What is in this article?:
- Ken Keck is the new President of the California Citrus Research Board.
- Ted Batkin retires as president after 20 years of service.
- Keck brings many tools to the table to fight the deadly citrus disease Huanglongbing.
Keck poised for HLB battle
The future of the CRB’s ACP-HLB fight is now on Keck’s watch.
Keck said, “My goal is in the transition from the esteemed experience and leader that Ted represented is to keep this organization and its bones strong now and into the future.”
Keck’s work history has prepared him for the CRB challenges ahead.
From 1999-2002, Keck worked in legislative and regulatory affairs with Florida Citrus Mutual. He spent the next four years as director of government affairs and general counsel for the Florida Department of Citrus, and as the department’s executive director and general counsel since 2006.
Keck understands Florida’s ACP-HLB experience - the good, the bad, and the ugly. He brings these talents to the California table to help the industry.
Speaking candidly, Keck said, “We (Florida citrus) were dead before the first shot was fired. We had the disease and we didn’t know it. The wealth of data from Florida and other citrus regions on HLB is information the California citrus industry can tap.”
Keck brings to California citrus another edge against ACP-HLB. He is a Florida citrus grower who grew up on his family’s citrus operation in Lake Placid.
“I know what it’s like to rely on the harvest each year to pay the bills,” Keck said.
Ken, along with his brother and sister, grow oranges for processing into juice. Their parents grew and packed grapefruit and specialty fruit.
On today’s Florida battle against ACP-HLB, Keck says growers are at a critical juncture. The goal this past growing season was to keep trees healthy enough to maintain fruit production in a HLB environment. Unfortunately, much of the fruit fell to the ground.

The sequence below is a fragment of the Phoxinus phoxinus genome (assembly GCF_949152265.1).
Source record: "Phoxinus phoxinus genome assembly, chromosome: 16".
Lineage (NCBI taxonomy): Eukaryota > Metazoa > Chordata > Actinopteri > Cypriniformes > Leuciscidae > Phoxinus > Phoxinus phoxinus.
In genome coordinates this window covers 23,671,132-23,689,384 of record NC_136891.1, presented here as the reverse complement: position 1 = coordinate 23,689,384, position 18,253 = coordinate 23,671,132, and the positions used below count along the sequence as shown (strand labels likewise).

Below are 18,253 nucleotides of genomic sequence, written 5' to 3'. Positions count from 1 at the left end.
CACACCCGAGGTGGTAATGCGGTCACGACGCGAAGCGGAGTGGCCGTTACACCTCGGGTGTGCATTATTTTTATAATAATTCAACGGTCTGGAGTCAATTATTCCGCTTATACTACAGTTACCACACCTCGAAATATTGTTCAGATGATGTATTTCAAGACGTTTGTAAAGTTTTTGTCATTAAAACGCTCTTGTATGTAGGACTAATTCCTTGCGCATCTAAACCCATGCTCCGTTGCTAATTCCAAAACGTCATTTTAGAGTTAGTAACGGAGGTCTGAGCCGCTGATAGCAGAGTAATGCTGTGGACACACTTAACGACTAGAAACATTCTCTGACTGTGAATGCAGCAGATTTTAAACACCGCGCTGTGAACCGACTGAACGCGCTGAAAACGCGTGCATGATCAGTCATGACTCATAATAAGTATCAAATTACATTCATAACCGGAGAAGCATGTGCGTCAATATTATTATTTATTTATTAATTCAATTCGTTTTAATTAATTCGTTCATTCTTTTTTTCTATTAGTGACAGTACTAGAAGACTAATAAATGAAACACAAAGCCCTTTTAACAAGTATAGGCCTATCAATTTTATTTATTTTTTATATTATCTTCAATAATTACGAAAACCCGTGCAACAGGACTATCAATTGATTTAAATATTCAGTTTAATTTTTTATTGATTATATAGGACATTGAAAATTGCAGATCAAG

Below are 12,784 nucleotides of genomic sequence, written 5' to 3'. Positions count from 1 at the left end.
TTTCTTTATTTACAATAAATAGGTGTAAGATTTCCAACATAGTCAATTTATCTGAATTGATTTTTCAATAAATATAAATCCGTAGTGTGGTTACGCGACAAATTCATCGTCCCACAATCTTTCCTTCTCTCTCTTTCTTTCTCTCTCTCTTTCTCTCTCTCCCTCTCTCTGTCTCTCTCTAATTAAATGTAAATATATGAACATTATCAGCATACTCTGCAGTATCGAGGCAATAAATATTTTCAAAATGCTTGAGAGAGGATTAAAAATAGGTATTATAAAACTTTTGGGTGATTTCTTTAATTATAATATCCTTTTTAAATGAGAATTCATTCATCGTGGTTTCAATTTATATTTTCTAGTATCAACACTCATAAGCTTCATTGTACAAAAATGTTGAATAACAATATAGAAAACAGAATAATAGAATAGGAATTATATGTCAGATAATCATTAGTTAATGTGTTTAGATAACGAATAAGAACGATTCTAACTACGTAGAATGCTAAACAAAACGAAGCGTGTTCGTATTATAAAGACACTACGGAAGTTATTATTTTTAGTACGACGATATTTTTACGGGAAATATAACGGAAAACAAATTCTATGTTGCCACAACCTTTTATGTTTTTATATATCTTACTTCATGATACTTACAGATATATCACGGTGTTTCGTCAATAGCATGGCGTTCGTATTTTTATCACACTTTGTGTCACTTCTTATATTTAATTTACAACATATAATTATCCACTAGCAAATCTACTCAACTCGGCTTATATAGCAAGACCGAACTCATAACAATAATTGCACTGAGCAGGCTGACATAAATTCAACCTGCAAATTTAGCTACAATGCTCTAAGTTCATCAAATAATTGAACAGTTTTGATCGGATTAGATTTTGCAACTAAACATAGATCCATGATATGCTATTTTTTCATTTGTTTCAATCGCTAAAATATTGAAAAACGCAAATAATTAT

“The jury is out on how well we’ll weather the coming fruit-growing season,” the citrus grower said.
Florida is the nation’s largest citrus producer, followed by California. About 90 percent of the Florida crop is processed. About 75 percent of the California crop is grown for the fresh market.
Looking forward, Keck’s CRB vision is to adapt Florida’s learned experiences to help California citrus survive the ACP-HLB threat. He acknowledges that differences exist between the two states’ citrus industries so tweaking will be needed.
His advice for California and Arizona citrus growers is prevent – prevent - prevent.
“Prevent is what we didn’t do in Florida,” Keck said. “We didn’t know any better.”
Keck will also explore the adaptation of Florida’s citrus health management areas – CHMAs for short – in California. With CHMAs, growers communicate on a regular basis with citrus neighbors on the use of different pesticide modes of action used for psyllid control. This can improve pesticide efficacy and delay possible product resistance.
“Grower cooperation is the key,” Keck said.
At the CRB helm, Keck will seek peer review of proposed pest and disease research projects. In Florida, citrus ideas were evaluated through the National Academies to gain outside perspectives on research proposals before projects were ever funded.